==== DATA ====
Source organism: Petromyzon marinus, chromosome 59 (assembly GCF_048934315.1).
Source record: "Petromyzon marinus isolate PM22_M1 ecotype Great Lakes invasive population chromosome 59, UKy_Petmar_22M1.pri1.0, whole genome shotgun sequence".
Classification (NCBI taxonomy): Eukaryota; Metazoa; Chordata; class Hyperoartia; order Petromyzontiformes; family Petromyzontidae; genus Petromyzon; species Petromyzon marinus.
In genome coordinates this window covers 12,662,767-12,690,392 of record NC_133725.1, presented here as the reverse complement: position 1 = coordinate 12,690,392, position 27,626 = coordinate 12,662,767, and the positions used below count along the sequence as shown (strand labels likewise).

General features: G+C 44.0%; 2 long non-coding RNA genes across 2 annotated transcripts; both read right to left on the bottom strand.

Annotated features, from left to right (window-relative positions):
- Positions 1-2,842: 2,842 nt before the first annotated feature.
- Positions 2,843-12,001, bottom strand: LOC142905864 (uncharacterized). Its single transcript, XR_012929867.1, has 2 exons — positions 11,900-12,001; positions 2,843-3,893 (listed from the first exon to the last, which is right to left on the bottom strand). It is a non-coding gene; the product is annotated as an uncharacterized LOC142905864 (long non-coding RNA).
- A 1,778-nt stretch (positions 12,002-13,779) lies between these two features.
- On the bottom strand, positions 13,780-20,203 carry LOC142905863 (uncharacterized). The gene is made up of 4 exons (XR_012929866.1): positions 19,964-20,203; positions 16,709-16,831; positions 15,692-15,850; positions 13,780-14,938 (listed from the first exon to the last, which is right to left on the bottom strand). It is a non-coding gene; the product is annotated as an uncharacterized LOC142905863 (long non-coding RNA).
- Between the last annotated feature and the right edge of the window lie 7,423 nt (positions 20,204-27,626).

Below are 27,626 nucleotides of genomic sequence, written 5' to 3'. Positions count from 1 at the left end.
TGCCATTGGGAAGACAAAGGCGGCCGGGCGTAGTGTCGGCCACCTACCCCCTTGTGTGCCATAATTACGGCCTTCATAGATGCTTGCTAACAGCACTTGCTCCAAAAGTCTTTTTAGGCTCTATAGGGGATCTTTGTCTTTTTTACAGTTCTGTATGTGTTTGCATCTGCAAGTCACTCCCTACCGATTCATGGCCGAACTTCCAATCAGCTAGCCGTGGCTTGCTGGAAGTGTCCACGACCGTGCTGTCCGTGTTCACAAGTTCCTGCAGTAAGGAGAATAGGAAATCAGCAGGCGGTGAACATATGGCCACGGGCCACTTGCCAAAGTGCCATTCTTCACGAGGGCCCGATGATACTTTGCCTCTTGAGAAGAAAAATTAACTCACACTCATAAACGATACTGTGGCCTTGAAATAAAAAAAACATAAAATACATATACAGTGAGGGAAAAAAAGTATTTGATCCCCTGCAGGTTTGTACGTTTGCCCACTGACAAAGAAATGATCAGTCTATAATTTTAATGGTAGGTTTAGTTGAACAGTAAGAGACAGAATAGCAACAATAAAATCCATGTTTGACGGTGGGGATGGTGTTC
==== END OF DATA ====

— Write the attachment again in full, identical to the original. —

Source organism: Petromyzon marinus, chromosome 59 (assembly GCF_048934315.1).
Source record: "Petromyzon marinus isolate PM22_M1 ecotype Great Lakes invasive population chromosome 59, UKy_Petmar_22M1.pri1.0, whole genome shotgun sequence".
Classification (NCBI taxonomy): Eukaryota; Metazoa; Chordata; class Hyperoartia; order Petromyzontiformes; family Petromyzontidae; genus Petromyzon; species Petromyzon marinus.
In genome coordinates this window covers 12,662,767-12,690,392 of record NC_133725.1, presented here as the reverse complement: position 1 = coordinate 12,690,392, position 27,626 = coordinate 12,662,767, and the positions used below count along the sequence as shown (strand labels likewise).

General features: G+C 44.0%; 2 long non-coding RNA genes across 2 annotated transcripts; both read right to left on the bottom strand.

Annotated features, from left to right (window-relative positions):
- Positions 1-2,842: 2,842 nt before the first annotated feature.
- Positions 2,843-12,001, bottom strand: LOC142905864 (uncharacterized). Its single transcript, XR_012929867.1, has 2 exons — positions 11,900-12,001; positions 2,843-3,893 (listed from the first exon to the last, which is right to left on the bottom strand). It is a non-coding gene; the product is annotated as an uncharacterized LOC142905864 (long non-coding RNA).
- A 1,778-nt stretch (positions 12,002-13,779) lies between these two features.
- On the bottom strand, positions 13,780-20,203 carry LOC142905863 (uncharacterized). The gene is made up of 4 exons (XR_012929866.1): positions 19,964-20,203; positions 16,709-16,831; positions 15,692-15,850; positions 13,780-14,938 (listed from the first exon to the last, which is right to left on the bottom strand). It is a non-coding gene; the product is annotated as an uncharacterized LOC142905863 (long non-coding RNA).
- Between the last annotated feature and the right edge of the window lie 7,423 nt (positions 20,204-27,626).

Below are 27,626 nucleotides of genomic sequence, written 5' to 3'. Positions count from 1 at the left end.
TGCCATTGGGAAGACAAAGGCGGCCGGGCGTAGTGTCGGCCACCTACCCCCTTGTGTGCCATAATTACGGCCTTCATAGATGCTTGCTAACAGCACTTGCTCCAAAAGTCTTTTTAGGCTCTATAGGGGATCTTTGTCTTTTTTACAGTTCTGTATGTGTTTGCATCTGCAAGTCACTCCCTACCGATTCATGGCCGAACTTCCAATCAGCTAGCCGTGGCTTGCTGGAAGTGTCCACGACCGTGCTGTCCGTGTTCACAAGTTCCTGCAGTAAGGAGAATAGGAAATCAGCAGGCGGTGAACATATGGCCACGGGCCACTTGCCAAAGTGCCATTCTTCACGAGGGCCCGATGATACTTTGCCTCTTGAGAAGAAAAATTAACTCACACTCATAAACGATACTGTGGCCTTGAAATAAAAAAAACATAAAATACATATACAGTGAGGGAAAAAAAGTATTTGATCCCCTGCAGGTTTGTACGTTTGCCCACTGACAAAGAAATGATCAGTCTATAATTTTAATGGTAGGTTTAGTTGAACAGTAAGAGACAGAATAGCAACAATAAAATCCATGTTTGACGGTGGGGATGGTGTTC